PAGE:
Honestly, as they were putting the iodine on me I thought "never mind, don't want to do this, I'm fine being childless".  I was that terrified of the surgery, it didn't really get better, although I didn't have a panic attack.  I was fairly scared the whole time, mostly for their health and if they would be ok outside.  It's a lot of control to give up at the end, especially when you are doing it prematurely. 

So, the iodine being put on is the test to see if the drugs have taken effect, I was trying to decide if I could feel it or not, and ended up saying 'I think I felt that', but at that point they had already cut into me and I definitely couldn't feel that!  I don't think I'll ever get the iodine out of my bellybutton though...

As the babies were being born I remember thinking I should kiss them when they were presented to me, but my actual feelings were very numb.  I think it's important to share this part: I did not feel that 'rush of love' that everyone else talks about.  I was worried, fearful, numb and dizzy.  Part of those feelings are surely the drugs during the C-section, but part of it may just be me.

One thing I have failed to mention at this point: there are a lot of people in the OR, like a lot, not just 'a lot of people for my vagina', which to be honest at this point would probably be more than most people would be comfortable with after all my infertility experience.  There was about a team of 5 for each baby plus the two MFMs, the nurse practioner from my MFM clinic, the anesthesiologist and then at least 10 other nurses for support.  When baby A (H) was born the head neonatologist took him and I remember him waiving my son's foot at me from his crib.  It was honestly slightly disturbing as he was not crying (that I heard) and his foot was pretty limp.  Not really what I wanted to see, BUT in my head I said 'well he's not worried about anything' and that was slightly reassuring.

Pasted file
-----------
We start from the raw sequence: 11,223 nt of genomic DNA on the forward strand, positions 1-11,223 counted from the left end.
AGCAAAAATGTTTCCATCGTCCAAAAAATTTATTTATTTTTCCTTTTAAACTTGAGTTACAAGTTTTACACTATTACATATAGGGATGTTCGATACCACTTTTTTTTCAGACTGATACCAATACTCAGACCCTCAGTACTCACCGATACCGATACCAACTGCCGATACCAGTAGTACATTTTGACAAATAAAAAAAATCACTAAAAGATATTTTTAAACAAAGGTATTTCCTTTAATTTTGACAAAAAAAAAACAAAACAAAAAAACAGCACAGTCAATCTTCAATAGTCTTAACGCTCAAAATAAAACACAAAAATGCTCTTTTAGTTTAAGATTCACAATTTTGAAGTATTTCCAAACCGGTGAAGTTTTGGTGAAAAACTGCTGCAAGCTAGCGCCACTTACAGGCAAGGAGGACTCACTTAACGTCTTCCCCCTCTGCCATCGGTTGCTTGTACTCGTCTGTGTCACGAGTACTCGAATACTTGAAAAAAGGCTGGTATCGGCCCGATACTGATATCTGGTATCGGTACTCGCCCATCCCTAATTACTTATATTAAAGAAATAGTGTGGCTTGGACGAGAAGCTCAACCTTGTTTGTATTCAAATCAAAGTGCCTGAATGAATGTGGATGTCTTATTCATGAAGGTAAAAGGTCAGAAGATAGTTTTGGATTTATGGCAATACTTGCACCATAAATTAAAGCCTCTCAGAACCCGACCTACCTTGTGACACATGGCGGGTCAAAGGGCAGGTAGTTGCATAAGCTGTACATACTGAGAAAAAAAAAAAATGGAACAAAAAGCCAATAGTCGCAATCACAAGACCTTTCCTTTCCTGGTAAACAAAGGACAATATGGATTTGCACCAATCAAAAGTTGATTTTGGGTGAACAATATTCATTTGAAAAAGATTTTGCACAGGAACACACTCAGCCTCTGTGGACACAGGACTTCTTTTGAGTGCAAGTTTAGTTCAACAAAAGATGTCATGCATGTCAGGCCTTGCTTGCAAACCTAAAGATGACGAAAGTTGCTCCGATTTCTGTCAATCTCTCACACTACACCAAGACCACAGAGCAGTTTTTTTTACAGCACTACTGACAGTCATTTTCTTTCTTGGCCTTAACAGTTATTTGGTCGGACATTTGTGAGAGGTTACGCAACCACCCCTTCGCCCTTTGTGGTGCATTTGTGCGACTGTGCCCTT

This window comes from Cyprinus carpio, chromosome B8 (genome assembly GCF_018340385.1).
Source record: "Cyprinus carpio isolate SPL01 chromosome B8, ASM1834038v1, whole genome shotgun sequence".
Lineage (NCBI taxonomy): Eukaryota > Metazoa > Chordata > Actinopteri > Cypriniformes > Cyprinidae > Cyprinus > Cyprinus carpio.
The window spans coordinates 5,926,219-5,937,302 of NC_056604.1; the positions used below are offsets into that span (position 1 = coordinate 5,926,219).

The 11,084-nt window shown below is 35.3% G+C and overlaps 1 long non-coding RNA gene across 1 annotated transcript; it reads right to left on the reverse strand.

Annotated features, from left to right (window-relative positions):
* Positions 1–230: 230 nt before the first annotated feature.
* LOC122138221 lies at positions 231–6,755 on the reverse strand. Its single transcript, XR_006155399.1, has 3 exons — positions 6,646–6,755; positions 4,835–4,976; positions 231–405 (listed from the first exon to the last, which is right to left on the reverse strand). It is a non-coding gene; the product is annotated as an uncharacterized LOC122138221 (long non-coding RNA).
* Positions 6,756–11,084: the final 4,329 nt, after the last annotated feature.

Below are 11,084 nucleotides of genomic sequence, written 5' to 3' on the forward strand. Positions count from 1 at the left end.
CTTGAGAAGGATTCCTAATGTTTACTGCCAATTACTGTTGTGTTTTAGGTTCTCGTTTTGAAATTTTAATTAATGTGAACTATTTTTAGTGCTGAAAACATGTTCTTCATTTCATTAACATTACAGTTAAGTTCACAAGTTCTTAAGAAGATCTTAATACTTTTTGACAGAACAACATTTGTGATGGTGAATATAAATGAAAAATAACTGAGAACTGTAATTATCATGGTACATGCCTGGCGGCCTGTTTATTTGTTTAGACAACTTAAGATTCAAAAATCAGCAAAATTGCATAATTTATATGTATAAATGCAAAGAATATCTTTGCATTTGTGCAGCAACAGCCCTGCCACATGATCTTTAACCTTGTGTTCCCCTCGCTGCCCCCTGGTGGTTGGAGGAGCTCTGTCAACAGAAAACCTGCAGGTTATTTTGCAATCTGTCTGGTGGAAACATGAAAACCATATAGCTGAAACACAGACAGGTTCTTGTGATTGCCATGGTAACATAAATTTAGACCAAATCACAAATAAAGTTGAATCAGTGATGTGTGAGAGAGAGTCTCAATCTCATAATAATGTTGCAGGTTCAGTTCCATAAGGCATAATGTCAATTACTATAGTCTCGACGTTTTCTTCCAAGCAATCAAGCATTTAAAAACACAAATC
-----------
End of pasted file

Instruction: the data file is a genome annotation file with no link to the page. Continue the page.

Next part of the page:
Baby B (L) was born one minute later and she was SCREAMING, so right away I knew she was fine.  She ended up having her stomach pumped because she had swallowed so much amniotic fluid. 

And of course baby C (V) took longer to be born, and I was anxious because she was the whole reason we were having this surgery.  I couldn't hear her cry over Baby L, but she was fine too.  Actually all 3 babies scored an 8-9 on their first APGAR and a 9-10 on the second one, which was impressive to me, I didn't really dare to hope for that. 

AND Baby V was only 5% off from her twin, so they were both fine.  However, she did have her umbilical cord wrapped tightly around her foot and loosely around her neck, so it was good we delivered when we did and that I didn't attempt a vaginal birth (though honestly, who wants that for triplets!).